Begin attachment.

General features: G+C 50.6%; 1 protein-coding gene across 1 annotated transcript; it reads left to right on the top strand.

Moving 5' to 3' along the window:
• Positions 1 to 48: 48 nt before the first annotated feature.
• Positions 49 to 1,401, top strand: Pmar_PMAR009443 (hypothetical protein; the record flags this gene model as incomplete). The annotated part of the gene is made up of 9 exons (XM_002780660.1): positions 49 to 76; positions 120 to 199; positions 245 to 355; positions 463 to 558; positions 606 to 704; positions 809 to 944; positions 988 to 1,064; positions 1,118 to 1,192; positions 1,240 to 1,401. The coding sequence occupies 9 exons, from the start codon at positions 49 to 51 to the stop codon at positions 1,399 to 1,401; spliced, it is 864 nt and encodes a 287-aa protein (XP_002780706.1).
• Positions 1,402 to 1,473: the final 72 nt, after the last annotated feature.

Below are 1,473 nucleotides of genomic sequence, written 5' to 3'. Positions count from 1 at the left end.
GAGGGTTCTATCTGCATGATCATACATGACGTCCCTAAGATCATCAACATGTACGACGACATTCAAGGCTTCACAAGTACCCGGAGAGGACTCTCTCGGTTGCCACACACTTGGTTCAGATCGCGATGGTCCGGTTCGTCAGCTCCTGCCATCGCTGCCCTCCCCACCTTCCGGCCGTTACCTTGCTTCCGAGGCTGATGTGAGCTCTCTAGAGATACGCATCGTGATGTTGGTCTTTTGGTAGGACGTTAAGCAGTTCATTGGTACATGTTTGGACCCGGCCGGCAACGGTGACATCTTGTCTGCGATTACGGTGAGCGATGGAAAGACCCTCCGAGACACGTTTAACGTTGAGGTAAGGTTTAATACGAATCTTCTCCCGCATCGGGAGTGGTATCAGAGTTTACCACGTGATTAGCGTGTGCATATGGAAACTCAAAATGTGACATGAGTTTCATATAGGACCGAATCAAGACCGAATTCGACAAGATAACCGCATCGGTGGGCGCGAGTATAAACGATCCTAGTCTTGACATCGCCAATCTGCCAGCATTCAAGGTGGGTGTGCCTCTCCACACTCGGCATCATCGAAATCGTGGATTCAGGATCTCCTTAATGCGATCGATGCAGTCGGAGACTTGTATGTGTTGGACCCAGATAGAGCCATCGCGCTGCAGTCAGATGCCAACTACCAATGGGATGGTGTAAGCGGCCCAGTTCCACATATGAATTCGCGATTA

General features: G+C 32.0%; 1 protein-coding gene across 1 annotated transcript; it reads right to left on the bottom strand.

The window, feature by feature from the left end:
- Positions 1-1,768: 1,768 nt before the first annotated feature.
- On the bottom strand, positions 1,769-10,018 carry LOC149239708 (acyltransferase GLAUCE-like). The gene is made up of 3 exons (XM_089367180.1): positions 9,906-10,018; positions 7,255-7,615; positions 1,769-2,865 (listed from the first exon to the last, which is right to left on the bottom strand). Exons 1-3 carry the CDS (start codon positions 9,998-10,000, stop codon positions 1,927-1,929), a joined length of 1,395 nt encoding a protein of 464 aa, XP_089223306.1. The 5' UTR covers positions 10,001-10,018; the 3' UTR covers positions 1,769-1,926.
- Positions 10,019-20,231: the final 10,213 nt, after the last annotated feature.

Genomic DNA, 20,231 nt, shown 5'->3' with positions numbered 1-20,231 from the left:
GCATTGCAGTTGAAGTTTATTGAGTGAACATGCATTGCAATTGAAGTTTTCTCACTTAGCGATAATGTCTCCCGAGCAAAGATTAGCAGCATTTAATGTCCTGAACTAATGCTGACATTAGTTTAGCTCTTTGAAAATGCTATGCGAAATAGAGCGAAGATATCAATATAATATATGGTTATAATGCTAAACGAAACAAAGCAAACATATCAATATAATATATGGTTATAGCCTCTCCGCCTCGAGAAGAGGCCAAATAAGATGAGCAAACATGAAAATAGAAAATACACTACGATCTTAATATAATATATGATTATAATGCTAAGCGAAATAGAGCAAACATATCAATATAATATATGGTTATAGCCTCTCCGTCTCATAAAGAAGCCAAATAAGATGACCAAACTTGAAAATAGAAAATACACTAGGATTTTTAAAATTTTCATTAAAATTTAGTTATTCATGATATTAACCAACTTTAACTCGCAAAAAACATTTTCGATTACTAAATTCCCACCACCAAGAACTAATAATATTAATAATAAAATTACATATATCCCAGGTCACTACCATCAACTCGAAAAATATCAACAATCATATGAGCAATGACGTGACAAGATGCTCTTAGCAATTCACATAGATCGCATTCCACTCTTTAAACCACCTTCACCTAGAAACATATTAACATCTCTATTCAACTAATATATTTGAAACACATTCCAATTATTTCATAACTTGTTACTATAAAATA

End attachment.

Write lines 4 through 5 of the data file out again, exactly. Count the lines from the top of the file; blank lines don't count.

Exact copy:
• Positions 49 to 1,401, top strand: Pmar_PMAR009443 (hypothetical protein; the record flags this gene model as incomplete). The annotated part of the gene is made up of 9 exons (XM_002780660.1): positions 49 to 76; positions 120 to 199; positions 245 to 355; positions 463 to 558; positions 606 to 704; positions 809 to 944; positions 988 to 1,064; positions 1,118 to 1,192; positions 1,240 to 1,401. The coding sequence occupies 9 exons, from the start codon at positions 49 to 51 to the stop codon at positions 1,399 to 1,401; spliced, it is 864 nt and encodes a 287-aa protein (XP_002780706.1).
• Positions 1,402 to 1,473: the final 72 nt, after the last annotated feature.